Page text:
Newborn Technology: Three-month-old Walden Kirsch, looks out from the first digital photo.

Researcher R.B. Thomas operates the SEAC scanner used to produce the 5-centimeter-square photo.

DRUM ROLL. Russell Kirsch and his colleagues at the National Bureau of Standards, forerunner of the National Institute of Standards and Technology, already had one significant computing feat under their belts: They had developed the Standards Eastern Automatic Computer, the first programmable computer.

Then, 50 years ago this spring, Kirsch had another idea: To see whether computers could read and reproduce photographs. The team wrote a program for SEAC that allowed images to be fed to a drum scanner and created the first digital photograph.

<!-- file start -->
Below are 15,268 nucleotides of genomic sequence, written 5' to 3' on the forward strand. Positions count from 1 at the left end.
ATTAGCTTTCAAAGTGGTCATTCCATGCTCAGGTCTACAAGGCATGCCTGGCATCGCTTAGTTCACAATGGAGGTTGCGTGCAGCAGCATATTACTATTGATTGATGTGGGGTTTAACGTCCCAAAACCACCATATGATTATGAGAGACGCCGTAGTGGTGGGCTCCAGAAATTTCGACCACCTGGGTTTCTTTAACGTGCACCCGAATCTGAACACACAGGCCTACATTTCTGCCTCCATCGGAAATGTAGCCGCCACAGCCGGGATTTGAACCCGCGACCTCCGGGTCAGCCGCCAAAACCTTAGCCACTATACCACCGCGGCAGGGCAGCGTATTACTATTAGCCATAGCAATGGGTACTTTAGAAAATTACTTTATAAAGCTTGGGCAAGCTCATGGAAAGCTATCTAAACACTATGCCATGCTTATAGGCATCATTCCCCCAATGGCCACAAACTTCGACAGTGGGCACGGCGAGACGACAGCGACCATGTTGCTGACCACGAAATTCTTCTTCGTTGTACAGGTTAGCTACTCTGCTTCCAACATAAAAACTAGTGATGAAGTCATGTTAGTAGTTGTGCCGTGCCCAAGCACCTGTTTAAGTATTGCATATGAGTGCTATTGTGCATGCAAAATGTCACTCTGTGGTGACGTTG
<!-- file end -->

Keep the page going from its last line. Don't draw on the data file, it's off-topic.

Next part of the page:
The first image thus processed ' and this will be no surprise to any father ' was a picture of Kirsch's 3-month-old son, Walden. The black-and-white image wasn't exactly high-res, measuring only 176 pixels by 176 pixels (about 5 centimeters square), but it started something big.

All those photos, videos and movies zipping around the Internet at any given moment are direct descendants of Walden's image. Today, NIST says, Kirsch and his wife, Joan, use computers to analyze paintings. After a career as a TV news reporter, Walden works in communications at Intel.

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